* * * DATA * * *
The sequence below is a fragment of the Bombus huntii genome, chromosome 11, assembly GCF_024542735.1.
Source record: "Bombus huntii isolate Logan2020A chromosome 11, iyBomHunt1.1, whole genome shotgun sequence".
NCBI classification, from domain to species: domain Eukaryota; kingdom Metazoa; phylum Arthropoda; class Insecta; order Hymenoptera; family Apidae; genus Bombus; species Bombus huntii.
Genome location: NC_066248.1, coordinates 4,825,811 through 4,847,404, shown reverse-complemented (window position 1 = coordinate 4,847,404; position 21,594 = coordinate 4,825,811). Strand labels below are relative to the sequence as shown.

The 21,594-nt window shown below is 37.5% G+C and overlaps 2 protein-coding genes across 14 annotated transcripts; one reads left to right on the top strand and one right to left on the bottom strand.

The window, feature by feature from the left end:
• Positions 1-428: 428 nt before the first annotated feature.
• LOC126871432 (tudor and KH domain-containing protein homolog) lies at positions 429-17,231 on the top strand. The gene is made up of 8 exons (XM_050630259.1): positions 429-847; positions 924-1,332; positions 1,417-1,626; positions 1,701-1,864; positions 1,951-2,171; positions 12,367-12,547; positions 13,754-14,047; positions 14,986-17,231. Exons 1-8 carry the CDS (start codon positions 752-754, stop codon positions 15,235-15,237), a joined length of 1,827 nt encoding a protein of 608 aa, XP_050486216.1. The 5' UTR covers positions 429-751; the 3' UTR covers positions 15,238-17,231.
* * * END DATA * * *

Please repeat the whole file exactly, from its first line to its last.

The sequence below is a fragment of the Bombus huntii genome, chromosome 11, assembly GCF_024542735.1.
Source record: "Bombus huntii isolate Logan2020A chromosome 11, iyBomHunt1.1, whole genome shotgun sequence".
NCBI classification, from domain to species: domain Eukaryota; kingdom Metazoa; phylum Arthropoda; class Insecta; order Hymenoptera; family Apidae; genus Bombus; species Bombus huntii.
Genome location: NC_066248.1, coordinates 4,825,811 through 4,847,404, shown reverse-complemented (window position 1 = coordinate 4,847,404; position 21,594 = coordinate 4,825,811). Strand labels below are relative to the sequence as shown.

The 21,594-nt window shown below is 37.5% G+C and overlaps 2 protein-coding genes across 14 annotated transcripts; one reads left to right on the top strand and one right to left on the bottom strand.

The window, feature by feature from the left end:
• Positions 1-428: 428 nt before the first annotated feature.
• LOC126871432 (tudor and KH domain-containing protein homolog) lies at positions 429-17,231 on the top strand. The gene is made up of 8 exons (XM_050630259.1): positions 429-847; positions 924-1,332; positions 1,417-1,626; positions 1,701-1,864; positions 1,951-2,171; positions 12,367-12,547; positions 13,754-14,047; positions 14,986-17,231. Exons 1-8 carry the CDS (start codon positions 752-754, stop codon positions 15,235-15,237), a joined length of 1,827 nt encoding a protein of 608 aa, XP_050486216.1. The 5' UTR covers positions 429-751; the 3' UTR covers positions 15,238-17,231.